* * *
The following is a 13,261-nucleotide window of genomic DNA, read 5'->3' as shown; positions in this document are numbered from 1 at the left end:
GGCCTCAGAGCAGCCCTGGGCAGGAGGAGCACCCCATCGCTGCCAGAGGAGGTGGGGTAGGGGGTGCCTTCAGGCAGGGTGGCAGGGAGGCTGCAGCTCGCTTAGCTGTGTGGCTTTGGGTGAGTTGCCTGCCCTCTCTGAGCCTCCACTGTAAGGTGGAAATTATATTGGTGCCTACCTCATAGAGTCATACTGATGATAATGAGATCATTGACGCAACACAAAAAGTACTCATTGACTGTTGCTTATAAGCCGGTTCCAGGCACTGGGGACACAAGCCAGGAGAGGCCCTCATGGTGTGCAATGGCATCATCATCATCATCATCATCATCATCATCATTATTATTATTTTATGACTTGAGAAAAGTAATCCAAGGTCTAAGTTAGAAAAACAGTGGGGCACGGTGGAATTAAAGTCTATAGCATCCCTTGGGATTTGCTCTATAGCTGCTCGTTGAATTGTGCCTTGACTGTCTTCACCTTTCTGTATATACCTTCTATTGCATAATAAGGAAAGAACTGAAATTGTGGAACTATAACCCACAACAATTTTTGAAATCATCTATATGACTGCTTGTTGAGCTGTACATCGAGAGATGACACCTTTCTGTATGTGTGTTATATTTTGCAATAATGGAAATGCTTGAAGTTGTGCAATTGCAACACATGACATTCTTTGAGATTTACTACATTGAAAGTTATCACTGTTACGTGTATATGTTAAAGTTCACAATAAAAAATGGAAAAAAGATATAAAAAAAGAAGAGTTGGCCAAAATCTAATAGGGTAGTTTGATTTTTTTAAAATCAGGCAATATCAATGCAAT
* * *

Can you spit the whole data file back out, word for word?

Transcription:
The following is a 13,261-nucleotide window of genomic DNA, read 5'->3' as shown; positions in this document are numbered from 1 at the left end:
GGCCTCAGAGCAGCCCTGGGCAGGAGGAGCACCCCATCGCTGCCAGAGGAGGTGGGGTAGGGGGTGCCTTCAGGCAGGGTGGCAGGGAGGCTGCAGCTCGCTTAGCTGTGTGGCTTTGGGTGAGTTGCCTGCCCTCTCTGAGCCTCCACTGTAAGGTGGAAATTATATTGGTGCCTACCTCATAGAGTCATACTGATGATAATGAGATCATTGACGCAACACAAAAAGTACTCATTGACTGTTGCTTATAAGCCGGTTCCAGGCACTGGGGACACAAGCCAGGAGAGGCCCTCATGGTGTGCAATGGCATCATCATCATCATCATCATCATCATCATCATTATTATTATTTTATGACTTGAGAAAAGTAATCCAAGGTCTAAGTTAGAAAAACAGTGGGGCACGGTGGAATTAAAGTCTATAGCATCCCTTGGGATTTGCTCTATAGCTGCTCGTTGAATTGTGCCTTGACTGTCTTCACCTTTCTGTATATACCTTCTATTGCATAATAAGGAAAGAACTGAAATTGTGGAACTATAACCCACAACAATTTTTGAAATCATCTATATGACTGCTTGTTGAGCTGTACATCGAGAGATGACACCTTTCTGTATGTGTGTTATATTTTGCAATAATGGAAATGCTTGAAGTTGTGCAATTGCAACACATGACATTCTTTGAGATTTACTACATTGAAAGTTATCACTGTTACGTGTATATGTTAAAGTTCACAATAAAAAATGGAAAAAAGATATAAAAAAAGAAGAGTTGGCCAAAATCTAATAGGGTAGTTTGATTTTTTTAAAATCAGGCAATATCAATGCAAT